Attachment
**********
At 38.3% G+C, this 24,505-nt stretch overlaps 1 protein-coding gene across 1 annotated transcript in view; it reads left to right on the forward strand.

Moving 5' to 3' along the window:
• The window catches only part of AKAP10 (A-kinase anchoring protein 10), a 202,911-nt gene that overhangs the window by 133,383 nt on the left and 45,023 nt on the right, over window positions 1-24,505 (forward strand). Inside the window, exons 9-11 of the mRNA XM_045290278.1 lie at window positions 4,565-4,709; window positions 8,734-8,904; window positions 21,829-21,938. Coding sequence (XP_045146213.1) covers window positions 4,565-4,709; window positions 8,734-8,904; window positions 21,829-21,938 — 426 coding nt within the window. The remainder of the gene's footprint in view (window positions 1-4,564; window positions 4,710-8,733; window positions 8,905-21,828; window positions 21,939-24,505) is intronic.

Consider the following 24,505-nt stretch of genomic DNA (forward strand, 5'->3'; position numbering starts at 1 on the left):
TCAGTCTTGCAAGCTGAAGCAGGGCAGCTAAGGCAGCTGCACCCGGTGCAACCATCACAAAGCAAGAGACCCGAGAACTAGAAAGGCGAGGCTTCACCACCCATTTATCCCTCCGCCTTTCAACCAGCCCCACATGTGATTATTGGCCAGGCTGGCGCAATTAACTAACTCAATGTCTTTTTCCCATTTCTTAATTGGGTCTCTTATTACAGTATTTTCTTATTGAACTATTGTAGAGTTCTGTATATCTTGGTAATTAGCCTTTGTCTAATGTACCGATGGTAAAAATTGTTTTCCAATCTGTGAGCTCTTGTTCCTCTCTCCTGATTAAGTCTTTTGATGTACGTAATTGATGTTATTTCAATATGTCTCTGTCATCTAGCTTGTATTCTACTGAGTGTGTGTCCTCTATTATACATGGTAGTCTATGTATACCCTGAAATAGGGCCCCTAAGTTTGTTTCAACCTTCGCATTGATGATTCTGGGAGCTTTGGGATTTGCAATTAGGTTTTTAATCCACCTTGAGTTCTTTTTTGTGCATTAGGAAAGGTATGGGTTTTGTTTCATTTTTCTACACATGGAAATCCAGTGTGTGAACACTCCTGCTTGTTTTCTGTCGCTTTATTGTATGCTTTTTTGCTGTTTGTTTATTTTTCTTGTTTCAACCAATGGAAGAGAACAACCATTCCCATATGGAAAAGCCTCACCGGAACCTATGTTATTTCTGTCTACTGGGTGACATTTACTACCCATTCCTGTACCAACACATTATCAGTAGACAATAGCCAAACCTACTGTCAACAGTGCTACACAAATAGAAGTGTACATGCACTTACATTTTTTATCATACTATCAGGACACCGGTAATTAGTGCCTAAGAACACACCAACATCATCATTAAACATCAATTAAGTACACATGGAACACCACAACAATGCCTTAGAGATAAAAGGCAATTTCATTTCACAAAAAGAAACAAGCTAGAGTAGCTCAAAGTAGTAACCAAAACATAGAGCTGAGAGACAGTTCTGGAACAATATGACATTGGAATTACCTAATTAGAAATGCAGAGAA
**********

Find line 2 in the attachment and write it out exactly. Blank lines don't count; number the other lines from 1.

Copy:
Moving 5' to 3' along the window: